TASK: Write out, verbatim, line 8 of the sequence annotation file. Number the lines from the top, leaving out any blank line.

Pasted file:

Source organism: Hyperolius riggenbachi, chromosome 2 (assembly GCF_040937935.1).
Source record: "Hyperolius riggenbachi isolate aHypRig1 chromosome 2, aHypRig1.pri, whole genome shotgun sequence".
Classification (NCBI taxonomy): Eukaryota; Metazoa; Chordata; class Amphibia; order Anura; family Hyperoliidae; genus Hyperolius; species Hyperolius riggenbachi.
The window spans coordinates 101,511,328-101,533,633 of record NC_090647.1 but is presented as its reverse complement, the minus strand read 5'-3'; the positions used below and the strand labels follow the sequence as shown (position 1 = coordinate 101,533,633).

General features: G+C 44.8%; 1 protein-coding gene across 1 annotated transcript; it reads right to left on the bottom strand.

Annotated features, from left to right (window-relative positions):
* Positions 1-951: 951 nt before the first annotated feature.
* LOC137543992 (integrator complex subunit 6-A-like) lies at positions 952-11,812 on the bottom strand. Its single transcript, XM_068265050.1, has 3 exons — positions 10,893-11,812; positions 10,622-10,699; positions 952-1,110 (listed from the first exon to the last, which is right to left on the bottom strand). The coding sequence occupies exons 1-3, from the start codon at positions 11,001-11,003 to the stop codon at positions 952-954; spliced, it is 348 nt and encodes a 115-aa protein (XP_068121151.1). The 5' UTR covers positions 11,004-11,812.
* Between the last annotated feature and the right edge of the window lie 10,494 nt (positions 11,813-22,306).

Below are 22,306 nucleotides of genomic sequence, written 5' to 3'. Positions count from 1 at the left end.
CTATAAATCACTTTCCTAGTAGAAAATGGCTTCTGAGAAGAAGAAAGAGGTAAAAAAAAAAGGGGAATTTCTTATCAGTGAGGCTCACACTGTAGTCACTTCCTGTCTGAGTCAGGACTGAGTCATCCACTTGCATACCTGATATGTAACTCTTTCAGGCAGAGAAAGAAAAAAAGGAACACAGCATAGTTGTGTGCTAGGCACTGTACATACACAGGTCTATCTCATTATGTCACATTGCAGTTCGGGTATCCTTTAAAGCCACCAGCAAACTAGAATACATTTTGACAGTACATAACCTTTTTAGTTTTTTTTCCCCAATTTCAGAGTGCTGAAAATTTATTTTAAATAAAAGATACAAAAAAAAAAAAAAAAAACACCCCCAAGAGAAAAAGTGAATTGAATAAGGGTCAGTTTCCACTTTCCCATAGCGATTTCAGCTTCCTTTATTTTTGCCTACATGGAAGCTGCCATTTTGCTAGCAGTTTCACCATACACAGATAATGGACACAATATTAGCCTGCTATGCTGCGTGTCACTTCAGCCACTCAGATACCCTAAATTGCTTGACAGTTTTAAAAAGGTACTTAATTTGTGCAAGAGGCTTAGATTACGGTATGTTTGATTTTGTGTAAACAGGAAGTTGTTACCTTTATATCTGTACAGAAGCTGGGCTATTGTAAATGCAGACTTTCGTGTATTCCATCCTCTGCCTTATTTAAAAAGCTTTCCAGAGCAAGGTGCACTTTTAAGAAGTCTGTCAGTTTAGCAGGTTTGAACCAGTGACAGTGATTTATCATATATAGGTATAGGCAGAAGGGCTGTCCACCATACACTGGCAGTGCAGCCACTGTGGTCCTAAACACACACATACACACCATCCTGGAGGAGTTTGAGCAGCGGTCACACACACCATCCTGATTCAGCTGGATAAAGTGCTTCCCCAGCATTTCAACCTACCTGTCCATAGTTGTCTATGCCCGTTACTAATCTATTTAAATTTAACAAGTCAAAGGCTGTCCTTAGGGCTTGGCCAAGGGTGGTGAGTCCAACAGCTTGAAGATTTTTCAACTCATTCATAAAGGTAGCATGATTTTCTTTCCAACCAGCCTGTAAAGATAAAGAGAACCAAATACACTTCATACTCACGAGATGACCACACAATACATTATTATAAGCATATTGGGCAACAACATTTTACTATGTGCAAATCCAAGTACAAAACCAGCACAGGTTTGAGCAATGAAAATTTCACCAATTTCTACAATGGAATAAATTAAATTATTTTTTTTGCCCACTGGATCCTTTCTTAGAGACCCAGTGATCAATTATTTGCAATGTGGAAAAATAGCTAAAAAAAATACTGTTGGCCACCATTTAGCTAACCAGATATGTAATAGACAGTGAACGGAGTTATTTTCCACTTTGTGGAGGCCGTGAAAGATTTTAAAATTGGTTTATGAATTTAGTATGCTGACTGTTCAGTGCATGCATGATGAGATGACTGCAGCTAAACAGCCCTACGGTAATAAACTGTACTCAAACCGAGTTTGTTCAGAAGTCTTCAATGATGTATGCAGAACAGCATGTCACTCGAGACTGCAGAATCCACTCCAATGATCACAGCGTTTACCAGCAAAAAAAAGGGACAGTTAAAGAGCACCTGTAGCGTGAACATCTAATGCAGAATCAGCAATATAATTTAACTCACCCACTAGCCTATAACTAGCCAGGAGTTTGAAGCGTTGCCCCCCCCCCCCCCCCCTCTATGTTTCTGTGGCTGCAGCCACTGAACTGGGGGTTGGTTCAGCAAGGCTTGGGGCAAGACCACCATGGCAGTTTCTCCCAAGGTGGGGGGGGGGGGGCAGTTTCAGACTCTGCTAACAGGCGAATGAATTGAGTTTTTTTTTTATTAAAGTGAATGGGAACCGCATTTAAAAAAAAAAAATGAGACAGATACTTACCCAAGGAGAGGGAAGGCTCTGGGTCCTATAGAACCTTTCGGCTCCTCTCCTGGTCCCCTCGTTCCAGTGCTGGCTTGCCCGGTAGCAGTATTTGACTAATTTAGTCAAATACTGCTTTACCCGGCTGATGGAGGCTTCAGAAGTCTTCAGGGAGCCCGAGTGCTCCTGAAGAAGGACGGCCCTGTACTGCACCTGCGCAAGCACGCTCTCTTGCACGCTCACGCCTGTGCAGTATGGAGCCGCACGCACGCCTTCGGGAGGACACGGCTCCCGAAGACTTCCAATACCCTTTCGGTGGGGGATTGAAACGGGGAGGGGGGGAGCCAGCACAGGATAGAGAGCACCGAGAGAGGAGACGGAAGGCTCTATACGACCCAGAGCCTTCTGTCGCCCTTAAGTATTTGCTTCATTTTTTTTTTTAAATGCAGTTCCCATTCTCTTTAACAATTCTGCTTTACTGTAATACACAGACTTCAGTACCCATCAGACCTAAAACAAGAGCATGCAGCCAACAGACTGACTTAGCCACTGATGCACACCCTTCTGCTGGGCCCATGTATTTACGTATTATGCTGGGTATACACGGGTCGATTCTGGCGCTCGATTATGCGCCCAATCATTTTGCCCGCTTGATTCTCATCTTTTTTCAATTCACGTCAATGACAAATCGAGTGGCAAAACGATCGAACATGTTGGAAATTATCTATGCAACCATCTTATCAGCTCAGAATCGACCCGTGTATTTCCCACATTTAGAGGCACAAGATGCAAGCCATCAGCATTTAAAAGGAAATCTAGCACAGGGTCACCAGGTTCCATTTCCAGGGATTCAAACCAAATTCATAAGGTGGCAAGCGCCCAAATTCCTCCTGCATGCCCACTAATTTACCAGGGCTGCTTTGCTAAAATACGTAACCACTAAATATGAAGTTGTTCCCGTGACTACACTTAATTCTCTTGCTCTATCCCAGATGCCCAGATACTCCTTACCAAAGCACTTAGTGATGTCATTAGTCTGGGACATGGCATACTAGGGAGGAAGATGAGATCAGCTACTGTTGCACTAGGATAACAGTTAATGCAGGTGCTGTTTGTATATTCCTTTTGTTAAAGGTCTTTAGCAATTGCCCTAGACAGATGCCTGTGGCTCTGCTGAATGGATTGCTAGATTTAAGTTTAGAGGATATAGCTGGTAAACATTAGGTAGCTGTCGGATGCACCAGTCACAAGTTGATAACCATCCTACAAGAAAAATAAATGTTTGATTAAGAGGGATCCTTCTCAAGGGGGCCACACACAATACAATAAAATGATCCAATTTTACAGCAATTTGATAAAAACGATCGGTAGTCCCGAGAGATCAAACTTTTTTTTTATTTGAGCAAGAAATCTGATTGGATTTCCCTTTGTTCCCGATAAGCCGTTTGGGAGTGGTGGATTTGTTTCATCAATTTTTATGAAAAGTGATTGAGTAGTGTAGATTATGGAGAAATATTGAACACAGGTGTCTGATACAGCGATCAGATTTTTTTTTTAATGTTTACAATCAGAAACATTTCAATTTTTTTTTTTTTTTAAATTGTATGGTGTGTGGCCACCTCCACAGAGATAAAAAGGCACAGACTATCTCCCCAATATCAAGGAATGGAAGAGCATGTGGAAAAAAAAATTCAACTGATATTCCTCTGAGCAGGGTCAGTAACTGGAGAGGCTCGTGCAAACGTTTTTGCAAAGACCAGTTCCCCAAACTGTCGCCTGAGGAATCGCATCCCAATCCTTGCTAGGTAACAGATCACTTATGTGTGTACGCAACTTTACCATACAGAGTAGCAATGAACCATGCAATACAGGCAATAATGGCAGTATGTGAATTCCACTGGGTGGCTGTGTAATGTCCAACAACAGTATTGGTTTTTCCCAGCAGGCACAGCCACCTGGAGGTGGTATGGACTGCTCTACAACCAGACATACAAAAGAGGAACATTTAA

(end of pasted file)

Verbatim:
* LOC137543992 (integrator complex subunit 6-A-like) lies at positions 952-11,812 on the bottom strand. Its single transcript, XM_068265050.1, has 3 exons — positions 10,893-11,812; positions 10,622-10,699; positions 952-1,110 (listed from the first exon to the last, which is right to left on the bottom strand). The coding sequence occupies exons 1-3, from the start codon at positions 11,001-11,003 to the stop codon at positions 952-954; spliced, it is 348 nt and encodes a 115-aa protein (XP_068121151.1). The 5' UTR covers positions 11,004-11,812.